The opening of hundreds of miles of fish spawning grounds moved a giant step closer to reality with the recent completion of a $12 million 'fish lift' at the Conowingo Dam on the Susquehanna River.

The fish lift, built by dam owner Philadelphia Electric, is the largest of its kind in the United States, with a capacity to pass 750,000 American shad and 5 million river herring per year. Officials from the utility, the federal government and the three Bay states recently gathered to dedicate the lift.

For now, however, the fish will not be released above the dam. Only 14 miles of open water exists between Conowingo and the next dam upstream — Holtwood Dam. So the fish are instead loaded into trucks and hauled beyond Holtwood and two other dams, Safe Harbor and York Haven, all of which are located in the first 80 miles of the Susquehanna and were built in the early 1900s.

"Pennsylvanians look forward to repeating this ceremony at Holtwood Dam, Safe Harbor Dam and York Haven Dam on the Susquehanna River," said Edward Miller, executive director of the Pennsylvania Fish Commission, at the May 9 dedication.

"It's expected that the entire river will be opened to natural migration by the year 2000," said Frank Bracken, deputy secretary of the U.S. Department of Interior. Bracken said the opening of the river would boost the upstream sports fishery by $42 million to $185 million annually.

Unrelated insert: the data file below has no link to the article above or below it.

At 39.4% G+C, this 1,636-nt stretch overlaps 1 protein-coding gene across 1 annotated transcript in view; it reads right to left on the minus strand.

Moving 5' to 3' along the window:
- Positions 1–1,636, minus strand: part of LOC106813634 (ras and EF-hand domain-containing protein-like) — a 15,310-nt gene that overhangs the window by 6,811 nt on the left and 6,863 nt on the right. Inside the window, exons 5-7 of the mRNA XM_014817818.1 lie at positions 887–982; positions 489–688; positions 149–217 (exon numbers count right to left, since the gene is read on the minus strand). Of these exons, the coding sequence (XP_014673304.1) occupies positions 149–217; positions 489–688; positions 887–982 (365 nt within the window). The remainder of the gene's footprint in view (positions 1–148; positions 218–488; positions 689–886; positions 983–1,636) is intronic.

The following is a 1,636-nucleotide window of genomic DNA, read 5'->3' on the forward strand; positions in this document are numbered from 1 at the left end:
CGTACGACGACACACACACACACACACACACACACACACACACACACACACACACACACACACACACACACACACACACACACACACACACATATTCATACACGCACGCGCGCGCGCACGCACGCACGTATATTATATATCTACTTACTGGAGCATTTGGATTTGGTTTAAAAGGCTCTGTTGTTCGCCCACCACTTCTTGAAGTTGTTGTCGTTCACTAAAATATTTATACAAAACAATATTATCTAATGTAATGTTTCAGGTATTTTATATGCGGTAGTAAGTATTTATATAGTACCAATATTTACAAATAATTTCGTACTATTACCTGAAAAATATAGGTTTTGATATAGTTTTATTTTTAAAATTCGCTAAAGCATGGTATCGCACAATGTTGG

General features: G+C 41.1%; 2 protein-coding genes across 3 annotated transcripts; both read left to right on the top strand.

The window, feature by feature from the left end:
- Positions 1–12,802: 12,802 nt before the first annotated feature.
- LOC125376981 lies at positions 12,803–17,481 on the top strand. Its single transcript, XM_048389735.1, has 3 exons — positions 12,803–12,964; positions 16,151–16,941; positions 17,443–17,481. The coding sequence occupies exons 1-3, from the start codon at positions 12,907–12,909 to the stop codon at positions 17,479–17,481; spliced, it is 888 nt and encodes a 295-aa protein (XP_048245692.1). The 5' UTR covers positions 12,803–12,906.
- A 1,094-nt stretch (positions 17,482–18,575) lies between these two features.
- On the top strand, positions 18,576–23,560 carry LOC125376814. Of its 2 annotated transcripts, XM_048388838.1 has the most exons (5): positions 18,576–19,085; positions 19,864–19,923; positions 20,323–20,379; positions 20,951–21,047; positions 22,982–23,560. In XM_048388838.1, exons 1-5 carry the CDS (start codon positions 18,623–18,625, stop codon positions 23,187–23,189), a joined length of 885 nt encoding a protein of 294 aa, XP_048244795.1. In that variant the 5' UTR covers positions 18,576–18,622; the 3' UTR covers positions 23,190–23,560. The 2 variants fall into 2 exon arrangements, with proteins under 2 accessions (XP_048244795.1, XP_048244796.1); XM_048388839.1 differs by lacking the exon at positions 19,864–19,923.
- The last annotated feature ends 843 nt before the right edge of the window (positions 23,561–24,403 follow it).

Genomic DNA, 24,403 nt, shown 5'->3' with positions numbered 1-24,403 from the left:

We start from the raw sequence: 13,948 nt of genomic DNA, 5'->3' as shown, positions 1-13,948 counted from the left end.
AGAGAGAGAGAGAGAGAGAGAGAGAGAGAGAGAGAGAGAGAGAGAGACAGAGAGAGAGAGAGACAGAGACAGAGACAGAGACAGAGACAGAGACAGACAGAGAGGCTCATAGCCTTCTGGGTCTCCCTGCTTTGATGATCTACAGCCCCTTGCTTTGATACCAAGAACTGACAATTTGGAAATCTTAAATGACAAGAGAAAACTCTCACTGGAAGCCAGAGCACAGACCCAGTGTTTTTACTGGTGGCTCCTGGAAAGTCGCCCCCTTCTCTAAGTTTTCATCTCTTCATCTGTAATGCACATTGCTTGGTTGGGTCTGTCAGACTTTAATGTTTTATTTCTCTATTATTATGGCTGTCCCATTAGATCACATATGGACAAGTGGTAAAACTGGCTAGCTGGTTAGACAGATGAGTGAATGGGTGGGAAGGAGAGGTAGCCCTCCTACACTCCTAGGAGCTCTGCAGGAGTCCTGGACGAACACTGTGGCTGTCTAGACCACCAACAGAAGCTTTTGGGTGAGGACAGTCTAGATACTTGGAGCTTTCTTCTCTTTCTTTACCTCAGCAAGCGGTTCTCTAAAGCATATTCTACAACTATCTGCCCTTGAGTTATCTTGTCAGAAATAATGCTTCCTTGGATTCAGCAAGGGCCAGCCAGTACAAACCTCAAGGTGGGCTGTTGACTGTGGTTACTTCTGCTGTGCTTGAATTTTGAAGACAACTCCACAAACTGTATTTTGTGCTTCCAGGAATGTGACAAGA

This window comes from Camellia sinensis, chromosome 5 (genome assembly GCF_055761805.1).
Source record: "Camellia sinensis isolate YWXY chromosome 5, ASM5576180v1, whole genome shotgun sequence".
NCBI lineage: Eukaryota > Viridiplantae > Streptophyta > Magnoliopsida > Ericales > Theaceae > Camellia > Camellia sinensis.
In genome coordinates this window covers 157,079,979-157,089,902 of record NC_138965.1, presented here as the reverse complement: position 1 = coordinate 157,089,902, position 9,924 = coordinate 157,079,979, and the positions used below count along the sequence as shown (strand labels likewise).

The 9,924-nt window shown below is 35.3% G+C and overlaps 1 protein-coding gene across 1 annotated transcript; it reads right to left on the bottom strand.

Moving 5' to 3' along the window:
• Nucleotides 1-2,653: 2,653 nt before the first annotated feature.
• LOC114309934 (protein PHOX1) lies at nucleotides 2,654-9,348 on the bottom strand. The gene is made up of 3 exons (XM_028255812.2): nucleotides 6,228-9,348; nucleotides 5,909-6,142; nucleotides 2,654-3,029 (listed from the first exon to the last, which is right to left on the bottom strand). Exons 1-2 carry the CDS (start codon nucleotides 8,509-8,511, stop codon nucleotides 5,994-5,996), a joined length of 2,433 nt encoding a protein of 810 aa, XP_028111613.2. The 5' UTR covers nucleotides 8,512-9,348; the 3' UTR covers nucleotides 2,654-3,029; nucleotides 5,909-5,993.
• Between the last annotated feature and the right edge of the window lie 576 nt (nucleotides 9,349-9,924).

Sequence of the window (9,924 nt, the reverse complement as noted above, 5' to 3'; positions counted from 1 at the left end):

Officials from Pennsylvania and Maryland for years had worked to get a fish passage built at the dam, but the utlility had been slow to act. Maryland Gov. William Donald Schaefer, at the dedication, said the opening of the fish lift marked "a great day" and praised PE for "an entirely new attitude."

For the fish commission the event was particularly significant: The opening of the fish lift comes on its 125th anniversary. The commission was formed in 1866 to manage migratory fish which were being depleted at that time by overfishing and other problems.

The dam, completed in 1928, was the largest single obstruction to fish passage in the Bay watershed, rising some 100 feet above the river. Although it blocked the path for many types of migratory fish, as well as eels, it is most often associated with the demise of the American shad.

For years, the fish commission has operated a shad hatchery upstream, releasing tens of thousands of the fish annually to migrate downstream. A smaller fish lift has operated at the dam since 1972, catching fish to be trucked north beyond the dams.

Water released through the dam attracts American shad and other fish to the new lift as their instinct is to swim against moving water. Once past the entrances to the lift, the fish enter a collection channel. At periodic intervals a gate at the end of the channel closes and moves to crowd fish over a submerged hopper.

The hopper and its contents are then raised to either a sorting tank or an overhead flume which crosses under U.S. Route 1 and exits to Conowingo Pond behind the dam. From the sorting tank, biologists separate American shad from other fishes and load them into tanks to be trucked to suitable spawning habitats above the other dams on the Susquehanna. Other fishes are released.